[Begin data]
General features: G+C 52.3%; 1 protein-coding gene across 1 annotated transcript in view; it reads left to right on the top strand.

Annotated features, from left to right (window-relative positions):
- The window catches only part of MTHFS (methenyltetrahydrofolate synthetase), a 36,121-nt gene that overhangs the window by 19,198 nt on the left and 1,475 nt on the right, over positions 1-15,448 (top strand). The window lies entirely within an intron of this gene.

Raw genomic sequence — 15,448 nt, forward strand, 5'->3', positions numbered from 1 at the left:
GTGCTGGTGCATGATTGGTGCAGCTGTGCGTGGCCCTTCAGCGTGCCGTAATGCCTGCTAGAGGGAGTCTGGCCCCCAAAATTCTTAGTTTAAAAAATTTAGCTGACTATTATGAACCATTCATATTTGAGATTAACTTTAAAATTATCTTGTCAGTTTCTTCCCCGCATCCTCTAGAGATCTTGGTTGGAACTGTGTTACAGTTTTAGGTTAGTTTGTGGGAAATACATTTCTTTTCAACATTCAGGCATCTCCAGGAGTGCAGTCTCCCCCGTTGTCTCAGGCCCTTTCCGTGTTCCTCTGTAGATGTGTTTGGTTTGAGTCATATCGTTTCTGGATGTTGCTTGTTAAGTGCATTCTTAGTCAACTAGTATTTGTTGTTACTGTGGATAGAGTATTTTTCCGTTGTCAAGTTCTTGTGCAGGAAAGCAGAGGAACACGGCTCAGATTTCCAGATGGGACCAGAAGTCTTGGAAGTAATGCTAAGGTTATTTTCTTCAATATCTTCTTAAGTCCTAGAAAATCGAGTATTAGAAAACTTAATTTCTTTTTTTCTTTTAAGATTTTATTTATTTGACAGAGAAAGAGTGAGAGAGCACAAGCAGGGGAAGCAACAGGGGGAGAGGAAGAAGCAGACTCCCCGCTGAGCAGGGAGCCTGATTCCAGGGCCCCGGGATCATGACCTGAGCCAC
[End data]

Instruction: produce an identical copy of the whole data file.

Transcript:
General features: G+C 52.3%; 1 protein-coding gene across 1 annotated transcript in view; it reads left to right on the top strand.

Annotated features, from left to right (window-relative positions):
- The window catches only part of MTHFS (methenyltetrahydrofolate synthetase), a 36,121-nt gene that overhangs the window by 19,198 nt on the left and 1,475 nt on the right, over positions 1-15,448 (top strand). The window lies entirely within an intron of this gene.

Raw genomic sequence — 15,448 nt, forward strand, 5'->3', positions numbered from 1 at the left:
GTGCTGGTGCATGATTGGTGCAGCTGTGCGTGGCCCTTCAGCGTGCCGTAATGCCTGCTAGAGGGAGTCTGGCCCCCAAAATTCTTAGTTTAAAAAATTTAGCTGACTATTATGAACCATTCATATTTGAGATTAACTTTAAAATTATCTTGTCAGTTTCTTCCCCGCATCCTCTAGAGATCTTGGTTGGAACTGTGTTACAGTTTTAGGTTAGTTTGTGGGAAATACATTTCTTTTCAACATTCAGGCATCTCCAGGAGTGCAGTCTCCCCCGTTGTCTCAGGCCCTTTCCGTGTTCCTCTGTAGATGTGTTTGGTTTGAGTCATATCGTTTCTGGATGTTGCTTGTTAAGTGCATTCTTAGTCAACTAGTATTTGTTGTTACTGTGGATAGAGTATTTTTCCGTTGTCAAGTTCTTGTGCAGGAAAGCAGAGGAACACGGCTCAGATTTCCAGATGGGACCAGAAGTCTTGGAAGTAATGCTAAGGTTATTTTCTTCAATATCTTCTTAAGTCCTAGAAAATCGAGTATTAGAAAACTTAATTTCTTTTTTTCTTTTAAGATTTTATTTATTTGACAGAGAAAGAGTGAGAGAGCACAAGCAGGGGAAGCAACAGGGGGAGAGGAAGAAGCAGACTCCCCGCTGAGCAGGGAGCCTGATTCCAGGGCCCCGGGATCATGACCTGAGCCAC